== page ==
HindustanTimes Sat,01 Nov 2014

NDA plans ‘food grid’ to move produce

Zia Haq and Gaurav Choudhury, Hindustan Times  New Delhi, July 05, 2014
First Published: 13:04 IST(5/7/2014) | Last Updated: 13:08 IST(5/7/2014)

The NDA government has begun working on a plan to set up a “national food grid” to move fruits and vegetables from surplus zones to deficit areas quickly by ramping up storage and processing, as it hunts for a long-term solution to reduce food prices.

The idea is still being envisioned in the food processing ministry, which will anchor the plan and experts could be drafted in to come up with an incubator model.

Essentially, it will have to be a system to facilitate sorting, grading, storage, movement and tracking of food stocks in an integrated “grid”, comprising a series of food processing centres and cold storage chains linked to an IT-enabled system.

“As a first step, we are preparing a food map to find out which parts grow what commodities that can be preserved and what foods cause inflation,” food processing minister Harsimrat Kaur Badal told HT.

A “food grid” is in principle akin to a power grid that speedily allocates power according to demand. An ambitious plan, it will require a multiministerial effort.

Badal said cold storages would have to be an essential part of the grid and during seasons of a glut, commodities such as onions could be “dehydrated” and made purees to be supplied to institutional buyers, such as the defence establishments and mid-day meal operators. This will lower the overall demand for fresh onions and keep prices affordable, she said.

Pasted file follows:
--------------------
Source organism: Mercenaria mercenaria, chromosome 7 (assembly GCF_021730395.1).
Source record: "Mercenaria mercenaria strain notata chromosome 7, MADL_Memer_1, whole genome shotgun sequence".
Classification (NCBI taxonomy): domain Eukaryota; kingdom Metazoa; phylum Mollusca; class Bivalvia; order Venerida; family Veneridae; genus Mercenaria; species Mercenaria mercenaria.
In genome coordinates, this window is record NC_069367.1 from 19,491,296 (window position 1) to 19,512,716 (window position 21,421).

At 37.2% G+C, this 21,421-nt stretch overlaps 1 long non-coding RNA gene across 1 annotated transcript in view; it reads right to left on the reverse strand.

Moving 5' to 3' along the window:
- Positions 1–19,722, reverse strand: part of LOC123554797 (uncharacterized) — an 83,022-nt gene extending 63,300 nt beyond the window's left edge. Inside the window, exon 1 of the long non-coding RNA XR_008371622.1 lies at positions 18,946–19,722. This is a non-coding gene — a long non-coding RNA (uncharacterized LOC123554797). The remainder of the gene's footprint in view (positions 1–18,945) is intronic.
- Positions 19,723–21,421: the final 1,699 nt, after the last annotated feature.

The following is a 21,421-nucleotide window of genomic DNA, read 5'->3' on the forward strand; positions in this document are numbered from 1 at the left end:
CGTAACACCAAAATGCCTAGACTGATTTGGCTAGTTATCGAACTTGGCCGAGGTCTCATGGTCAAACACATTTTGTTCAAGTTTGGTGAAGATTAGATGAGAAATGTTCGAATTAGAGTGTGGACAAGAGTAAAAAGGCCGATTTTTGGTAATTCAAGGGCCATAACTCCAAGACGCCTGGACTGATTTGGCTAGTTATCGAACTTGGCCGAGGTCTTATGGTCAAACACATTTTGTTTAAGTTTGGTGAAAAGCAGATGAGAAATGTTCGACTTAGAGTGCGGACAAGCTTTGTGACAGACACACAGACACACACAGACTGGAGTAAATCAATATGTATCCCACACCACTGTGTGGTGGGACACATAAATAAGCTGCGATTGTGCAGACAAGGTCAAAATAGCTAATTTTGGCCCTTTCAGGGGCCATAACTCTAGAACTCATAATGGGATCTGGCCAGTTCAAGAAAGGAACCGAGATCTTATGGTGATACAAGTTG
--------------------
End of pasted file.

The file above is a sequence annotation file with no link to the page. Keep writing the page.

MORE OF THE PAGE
Although India’s food processing industry accounts for 32% of the total food market, only 2-3% of India’s vegetables are processed into various products to increase their shelf life.

“Cold storages suffer from many problems such as electricity shortage. Gas as a fuel is expensive,” Badal added.

The ministry plans to propose linking cold storage projects to agricultural credit, since lack of viability has kept investments low.

comment Note: By posting your comments here you agree to the terms and conditions of
blog comments powered by Disqus
more from Chandigarh

New Delhi, 1984. New York, 2014.

In my parent’s bedroom is a framed photo that seems a bit out of place. The small image has an aged yellow tint and displays my father at the young age of 24, standing proudly atop the GB Pant Hospital in New Delhi, India. He looks just as I do now. Tall, skinny, his not-yet full beard kept neatly on the sides of his jaw as he sports a clean pair of glasses and a neat turban matching his shirt. That year (1984), my father was in his medical residency pursuing a specialty in anesthesiology. His eyes shine of dreams of the success that would come from his hard work in the future. However, what could not be captured in the photograph is what my father had seen in that year, 1984. Writes Manmeet Singh Gujral
Copyright © 2014 HT Media Limited. All Rights Reserved